No matter what goes into the sauce or how long you labor in the kitchen, delicious fettuccine depends on perfectly cooked noodles. Italian for “little ribbons,” fettuccine are long like spaghetti but thick and flat, making them suitable for pairing with rich sauces based on cream, tomato and oils. Whether fresh or dry, fettuccine should be boiled “al dente.”


Preparing the Water

Fettuccine and other pasta, either fresh or dry, require a large pot of water — approximately 5 quarts of water per pound of pasta — so the noodles have plenty of room and don’t stick together. The larger volume of water also means the water temperature doesn’t drop as much when the noodles are added, so it returns to boiling more quickly. Bring the water to a rapid boil and season generously with coarse salt or table salt, adding between 1 tablespoon and 1/4 cup of salt. The salt absorbs into the noodles as the cook, adding extra flavor, and also scratches the surface a bit to prevent the starches on the noodle surface from sticking together in the first few minutes of cooking. Do not add oil to the water, because this results in oily noodles that cannot absorb or hold sauce.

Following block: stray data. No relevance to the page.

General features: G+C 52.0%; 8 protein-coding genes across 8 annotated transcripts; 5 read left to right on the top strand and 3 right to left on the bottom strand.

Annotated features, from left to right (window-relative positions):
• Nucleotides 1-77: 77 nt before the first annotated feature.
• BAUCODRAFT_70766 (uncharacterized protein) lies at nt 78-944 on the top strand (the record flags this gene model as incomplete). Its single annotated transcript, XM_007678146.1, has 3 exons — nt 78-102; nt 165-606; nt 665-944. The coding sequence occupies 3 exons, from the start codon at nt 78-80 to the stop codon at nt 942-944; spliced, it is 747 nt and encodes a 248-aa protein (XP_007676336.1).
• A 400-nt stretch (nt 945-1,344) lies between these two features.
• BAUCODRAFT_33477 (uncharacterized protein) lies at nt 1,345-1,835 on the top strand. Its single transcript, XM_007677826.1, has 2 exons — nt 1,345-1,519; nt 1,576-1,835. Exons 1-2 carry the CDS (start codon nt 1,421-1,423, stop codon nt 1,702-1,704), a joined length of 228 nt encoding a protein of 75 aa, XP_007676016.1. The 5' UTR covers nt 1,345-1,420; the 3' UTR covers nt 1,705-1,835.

Boiling the Noodles

Add the fettuccine to the pot as the water boils rapidly. Stir the noodles immediately and again within the first few minutes of cooking. Pasta noodles release starches on the surface within this time frame and stick together if not stirred.

For fresh noodles, boil for 1 to 3 minutes, stirring occasionally. For dry noodles, you may need 10 to 13 minutes to “al dente,” or for 14 minutes if you prefer slightly more tender noodles. Test single noodles with a quick nibble to check. “Al dente” translates to “to the tooth,” which means they are tender but retain a slight bite that sticks to your teeth.

Drain the noodles in a colander but do not rinse, because this washes away the starches that help sauce cling to the noodles. Toss the hot pasta immediately so it absorbs some of the warmed sauce.